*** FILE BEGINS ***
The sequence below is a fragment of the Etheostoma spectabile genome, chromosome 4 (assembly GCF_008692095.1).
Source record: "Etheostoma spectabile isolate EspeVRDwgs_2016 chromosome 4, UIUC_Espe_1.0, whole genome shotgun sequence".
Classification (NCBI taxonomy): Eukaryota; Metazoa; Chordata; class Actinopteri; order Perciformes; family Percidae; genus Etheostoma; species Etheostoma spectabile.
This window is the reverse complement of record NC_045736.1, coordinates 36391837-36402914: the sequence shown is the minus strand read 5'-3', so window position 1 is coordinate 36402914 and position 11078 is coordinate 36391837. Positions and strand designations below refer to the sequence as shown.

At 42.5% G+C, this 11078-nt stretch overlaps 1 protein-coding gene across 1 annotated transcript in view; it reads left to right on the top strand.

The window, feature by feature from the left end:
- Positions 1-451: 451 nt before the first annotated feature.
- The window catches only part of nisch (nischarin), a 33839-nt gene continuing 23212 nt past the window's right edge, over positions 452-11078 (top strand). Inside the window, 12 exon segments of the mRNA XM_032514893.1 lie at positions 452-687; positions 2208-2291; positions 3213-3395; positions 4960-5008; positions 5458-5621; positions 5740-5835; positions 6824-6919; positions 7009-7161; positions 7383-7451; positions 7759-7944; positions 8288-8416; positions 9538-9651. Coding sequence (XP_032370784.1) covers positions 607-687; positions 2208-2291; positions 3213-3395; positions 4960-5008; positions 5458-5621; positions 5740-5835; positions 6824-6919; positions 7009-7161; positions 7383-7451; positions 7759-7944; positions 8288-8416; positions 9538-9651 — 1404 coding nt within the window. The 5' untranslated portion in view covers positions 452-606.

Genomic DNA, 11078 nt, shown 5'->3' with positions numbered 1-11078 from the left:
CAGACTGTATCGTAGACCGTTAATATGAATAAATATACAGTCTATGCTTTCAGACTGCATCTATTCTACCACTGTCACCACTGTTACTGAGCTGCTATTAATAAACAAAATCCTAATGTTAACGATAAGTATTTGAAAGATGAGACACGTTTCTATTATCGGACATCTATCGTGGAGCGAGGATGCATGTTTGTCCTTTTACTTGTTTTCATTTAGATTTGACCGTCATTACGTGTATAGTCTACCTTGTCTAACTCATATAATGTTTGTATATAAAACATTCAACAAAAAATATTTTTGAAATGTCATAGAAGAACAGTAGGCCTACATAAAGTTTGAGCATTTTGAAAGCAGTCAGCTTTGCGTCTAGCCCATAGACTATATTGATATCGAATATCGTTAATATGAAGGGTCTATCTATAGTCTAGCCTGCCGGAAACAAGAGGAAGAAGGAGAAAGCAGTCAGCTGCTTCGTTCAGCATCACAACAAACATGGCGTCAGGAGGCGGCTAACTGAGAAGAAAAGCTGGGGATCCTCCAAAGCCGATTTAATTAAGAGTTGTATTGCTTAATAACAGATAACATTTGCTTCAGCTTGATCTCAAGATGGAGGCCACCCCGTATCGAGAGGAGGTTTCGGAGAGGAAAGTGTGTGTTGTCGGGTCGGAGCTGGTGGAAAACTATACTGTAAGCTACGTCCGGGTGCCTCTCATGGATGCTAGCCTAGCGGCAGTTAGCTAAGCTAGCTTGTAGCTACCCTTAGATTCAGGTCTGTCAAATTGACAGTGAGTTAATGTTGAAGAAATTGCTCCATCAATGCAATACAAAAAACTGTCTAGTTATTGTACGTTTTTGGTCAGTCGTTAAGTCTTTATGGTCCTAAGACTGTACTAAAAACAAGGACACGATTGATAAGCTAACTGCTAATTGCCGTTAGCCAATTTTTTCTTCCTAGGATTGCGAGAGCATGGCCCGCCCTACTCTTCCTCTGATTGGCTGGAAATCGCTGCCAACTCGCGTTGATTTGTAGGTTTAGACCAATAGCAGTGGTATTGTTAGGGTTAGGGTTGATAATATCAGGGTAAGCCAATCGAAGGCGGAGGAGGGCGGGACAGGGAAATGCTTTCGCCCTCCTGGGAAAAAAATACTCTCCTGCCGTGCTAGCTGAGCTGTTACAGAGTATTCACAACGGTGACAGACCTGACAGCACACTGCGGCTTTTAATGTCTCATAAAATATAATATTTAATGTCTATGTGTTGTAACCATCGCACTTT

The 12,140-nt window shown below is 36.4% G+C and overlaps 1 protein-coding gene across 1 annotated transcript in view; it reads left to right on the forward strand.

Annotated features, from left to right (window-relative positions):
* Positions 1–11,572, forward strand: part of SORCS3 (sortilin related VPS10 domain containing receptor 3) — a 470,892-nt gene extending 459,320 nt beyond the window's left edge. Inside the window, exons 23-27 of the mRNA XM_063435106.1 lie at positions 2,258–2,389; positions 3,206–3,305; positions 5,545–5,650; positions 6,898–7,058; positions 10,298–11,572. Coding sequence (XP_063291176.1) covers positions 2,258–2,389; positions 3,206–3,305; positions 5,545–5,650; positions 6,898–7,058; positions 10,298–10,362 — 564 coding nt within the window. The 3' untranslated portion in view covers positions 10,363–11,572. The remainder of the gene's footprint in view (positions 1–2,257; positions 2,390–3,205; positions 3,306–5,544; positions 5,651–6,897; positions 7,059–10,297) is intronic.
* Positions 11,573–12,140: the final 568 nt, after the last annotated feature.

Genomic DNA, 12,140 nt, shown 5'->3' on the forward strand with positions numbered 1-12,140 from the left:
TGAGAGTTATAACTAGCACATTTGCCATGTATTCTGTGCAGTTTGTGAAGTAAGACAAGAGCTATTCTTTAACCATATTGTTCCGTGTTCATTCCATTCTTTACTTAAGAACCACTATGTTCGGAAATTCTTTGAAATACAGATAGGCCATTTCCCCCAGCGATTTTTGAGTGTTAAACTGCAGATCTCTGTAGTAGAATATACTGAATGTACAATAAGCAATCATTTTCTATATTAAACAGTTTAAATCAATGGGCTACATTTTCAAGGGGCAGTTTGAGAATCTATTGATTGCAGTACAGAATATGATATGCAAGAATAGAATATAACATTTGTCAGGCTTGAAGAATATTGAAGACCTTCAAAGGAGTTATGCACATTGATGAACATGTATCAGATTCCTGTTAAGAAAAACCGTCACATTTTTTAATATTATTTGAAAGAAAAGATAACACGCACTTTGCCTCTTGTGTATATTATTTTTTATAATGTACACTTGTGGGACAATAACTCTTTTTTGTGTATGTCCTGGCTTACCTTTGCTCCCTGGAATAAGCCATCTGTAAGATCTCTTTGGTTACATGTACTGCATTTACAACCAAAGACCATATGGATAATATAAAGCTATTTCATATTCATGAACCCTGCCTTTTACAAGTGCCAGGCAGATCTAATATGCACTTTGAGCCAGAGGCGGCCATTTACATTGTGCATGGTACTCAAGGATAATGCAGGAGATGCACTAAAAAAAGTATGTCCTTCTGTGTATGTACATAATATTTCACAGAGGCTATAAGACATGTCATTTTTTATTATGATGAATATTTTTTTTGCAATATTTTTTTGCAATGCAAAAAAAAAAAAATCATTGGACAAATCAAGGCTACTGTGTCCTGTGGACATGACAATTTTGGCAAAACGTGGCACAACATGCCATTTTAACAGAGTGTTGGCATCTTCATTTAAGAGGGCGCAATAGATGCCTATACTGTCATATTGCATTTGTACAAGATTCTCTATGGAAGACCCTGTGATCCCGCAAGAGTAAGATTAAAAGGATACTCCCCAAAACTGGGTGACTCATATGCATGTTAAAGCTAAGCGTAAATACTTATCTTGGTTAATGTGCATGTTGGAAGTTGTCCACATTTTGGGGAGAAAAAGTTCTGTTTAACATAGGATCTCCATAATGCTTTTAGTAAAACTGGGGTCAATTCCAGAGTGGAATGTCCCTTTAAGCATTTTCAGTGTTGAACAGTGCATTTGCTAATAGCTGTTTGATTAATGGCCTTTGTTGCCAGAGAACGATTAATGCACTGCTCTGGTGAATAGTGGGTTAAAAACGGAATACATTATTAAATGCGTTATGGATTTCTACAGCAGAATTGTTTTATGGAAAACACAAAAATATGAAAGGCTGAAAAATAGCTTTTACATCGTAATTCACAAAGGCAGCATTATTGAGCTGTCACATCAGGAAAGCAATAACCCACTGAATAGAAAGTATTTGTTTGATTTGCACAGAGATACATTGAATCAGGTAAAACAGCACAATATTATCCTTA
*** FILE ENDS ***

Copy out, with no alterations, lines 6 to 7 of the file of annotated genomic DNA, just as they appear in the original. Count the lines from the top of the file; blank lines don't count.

The window, feature by feature from the left end:
- Positions 1-451: 451 nt before the first annotated feature.